Photo Information

Navy Lt. Dennis White, a psychiatrist with the Regimental Combat Team 7 Observational Stress Control and Readiness Team, discusses a Traumatic Brain Injury pie chart with Petty Officer 3rd Class Allan Lee, a corpsman with the RCT-7 OSCAR Team, here, Nov. 9, 2012. The OSCAR Team provides counseling and mental health support to Marines and sailors in the RCT-7 area of operations. (Official U.S. Marine Corps photo by Cpl. Kowshon Ye)

Photo by Sgt. Ned Johnson

RCT-7 psychiatrist keeps tabs on mental health

10 Apr 2013 | Sgt. Ned Johnson 1st Marine Division

One hundred years ago, mental health professionals conducted what might have looked like torture techniques to cure their patients.

Today, the leather couch in a psychiatrist’s office might be just as daunting for some Marines as those torture devices, but treating combat stress is still important.

For Marines with Regimental Combat Team 7, the proverbial couch is often associated with a visit by the Observational Stress Control and Readiness Team, or OSCAR Team.

The team here is made up of sailors who travel the area of operations providing mental health assessments and giving Marines an opportunity to talk about their stress.

“You could say the paradigm is changing,” said Navy Lt. Dennis White, a psychiatrist with the RCT-7 OSCAR Team. “Now instead of (a Marine) coming to us for help, we go to them.”

There are several levels of OSCAR training designed to help identify combat stress and traumatic brain injury as early as possible. Having the different levels helps the system work, White said.

Getting to know the Marines personally helps the OSCAR Team identify issues early and before they develop into a larger problem said White, a 33-year-old native of Dagsboro, Del.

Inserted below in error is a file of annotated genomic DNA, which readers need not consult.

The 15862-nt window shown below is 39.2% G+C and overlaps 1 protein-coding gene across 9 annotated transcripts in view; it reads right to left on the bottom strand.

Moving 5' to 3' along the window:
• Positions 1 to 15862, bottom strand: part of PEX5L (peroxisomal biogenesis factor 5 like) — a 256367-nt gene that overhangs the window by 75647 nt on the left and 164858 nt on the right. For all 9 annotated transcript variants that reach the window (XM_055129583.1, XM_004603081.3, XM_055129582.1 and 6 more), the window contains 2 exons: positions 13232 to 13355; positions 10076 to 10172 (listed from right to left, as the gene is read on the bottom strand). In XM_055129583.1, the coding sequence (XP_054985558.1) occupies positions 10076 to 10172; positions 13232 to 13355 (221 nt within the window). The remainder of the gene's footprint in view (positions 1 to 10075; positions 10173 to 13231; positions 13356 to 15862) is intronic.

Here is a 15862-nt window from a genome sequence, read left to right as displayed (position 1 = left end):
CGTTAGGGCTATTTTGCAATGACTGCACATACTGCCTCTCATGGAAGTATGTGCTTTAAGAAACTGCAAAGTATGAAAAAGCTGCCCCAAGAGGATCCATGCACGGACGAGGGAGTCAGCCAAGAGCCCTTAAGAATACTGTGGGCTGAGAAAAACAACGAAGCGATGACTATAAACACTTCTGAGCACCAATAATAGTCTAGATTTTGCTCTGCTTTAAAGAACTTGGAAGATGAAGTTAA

While White and his corpsman assistant, Petty Officer 3rd Class Allan Lee, are based here, they often travel the area of operations to provide support to the Marines. Some of their trips specifically target units who have seen intense combat.

“Usually we will go to a base after a Marine has been killed in action,” White said. “We will give the unit a 30-minute class on (the signs and symptoms of combat stress) and then usually the next day we will see Marines come in and ask to talk to someone because they believe they have some of the symptoms.”

White, who got his doctorate from Uniformed Services University, said travelling to smaller bases allows the Marine to get help without having to leave his current unit or base.

The OSCAR Team understands the not everyone wants to talk to a psychiatrist, but Lee said being an enlisted service member helps.

“There’s certainly a stigma that comes with mental health on the enlisted side,” said Lee, a 26-year-old native of Sacramento, Calif. “I think it helps that they can come talk to me.”

White and Lee want to help the Marines resolve their issues while minimizing the air of mental instability. If a Marine seeks help it does not mean he is unstable and will be processed for separation.

One way the OSCAR Team helps Marines feel more comfortable with treatment is by allowing them to maintain their professionalism and warrior ethos.

“We do our best to keep the Marines as Marines,” White said. “We are honest with them and want them to know their career is not over.”

White and Lee spend a good deal of time travelling around the RCT’s area of operations which can be tiring and stressful, but White is doing what he wants to do, where he wants to do it.

“I wanted to practice military psychiatry,” said White, an alumnus of Holy Cross in Worcester, Mass. “I love being out here and being with the Marines.”

1st Marine Division